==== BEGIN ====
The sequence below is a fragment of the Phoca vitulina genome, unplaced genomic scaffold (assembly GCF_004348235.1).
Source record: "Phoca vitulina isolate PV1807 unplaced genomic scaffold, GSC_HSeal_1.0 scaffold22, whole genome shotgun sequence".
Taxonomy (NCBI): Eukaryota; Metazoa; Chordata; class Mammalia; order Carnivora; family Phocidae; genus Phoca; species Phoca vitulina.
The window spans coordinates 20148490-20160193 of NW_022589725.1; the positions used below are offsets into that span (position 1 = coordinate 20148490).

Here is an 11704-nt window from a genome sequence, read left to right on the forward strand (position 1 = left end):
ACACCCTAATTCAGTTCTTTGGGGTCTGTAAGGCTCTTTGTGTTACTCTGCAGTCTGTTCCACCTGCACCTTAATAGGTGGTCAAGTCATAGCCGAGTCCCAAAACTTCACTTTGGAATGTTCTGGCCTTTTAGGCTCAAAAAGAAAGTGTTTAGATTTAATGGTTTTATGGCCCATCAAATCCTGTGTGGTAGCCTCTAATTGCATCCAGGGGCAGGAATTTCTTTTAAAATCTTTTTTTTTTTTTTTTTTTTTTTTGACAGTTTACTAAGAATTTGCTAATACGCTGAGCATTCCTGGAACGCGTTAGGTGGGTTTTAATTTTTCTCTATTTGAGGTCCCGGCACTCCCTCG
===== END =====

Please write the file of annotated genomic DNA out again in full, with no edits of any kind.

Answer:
The sequence below is a fragment of the Phoca vitulina genome, unplaced genomic scaffold (assembly GCF_004348235.1).
Source record: "Phoca vitulina isolate PV1807 unplaced genomic scaffold, GSC_HSeal_1.0 scaffold22, whole genome shotgun sequence".
Taxonomy (NCBI): Eukaryota; Metazoa; Chordata; class Mammalia; order Carnivora; family Phocidae; genus Phoca; species Phoca vitulina.
The window spans coordinates 20148490-20160193 of NW_022589725.1; the positions used below are offsets into that span (position 1 = coordinate 20148490).

Here is an 11704-nt window from a genome sequence, read left to right on the forward strand (position 1 = left end):
ACACCCTAATTCAGTTCTTTGGGGTCTGTAAGGCTCTTTGTGTTACTCTGCAGTCTGTTCCACCTGCACCTTAATAGGTGGTCAAGTCATAGCCGAGTCCCAAAACTTCACTTTGGAATGTTCTGGCCTTTTAGGCTCAAAAAGAAAGTGTTTAGATTTAATGGTTTTATGGCCCATCAAATCCTGTGTGGTAGCCTCTAATTGCATCCAGGGGCAGGAATTTCTTTTAAAATCTTTTTTTTTTTTTTTTTTTTTTTTGACAGTTTACTAAGAATTTGCTAATACGCTGAGCATTCCTGGAACGCGTTAGGTGGGTTTTAATTTTTCTCTATTTGAGGTCCCGGCACTCCCTCG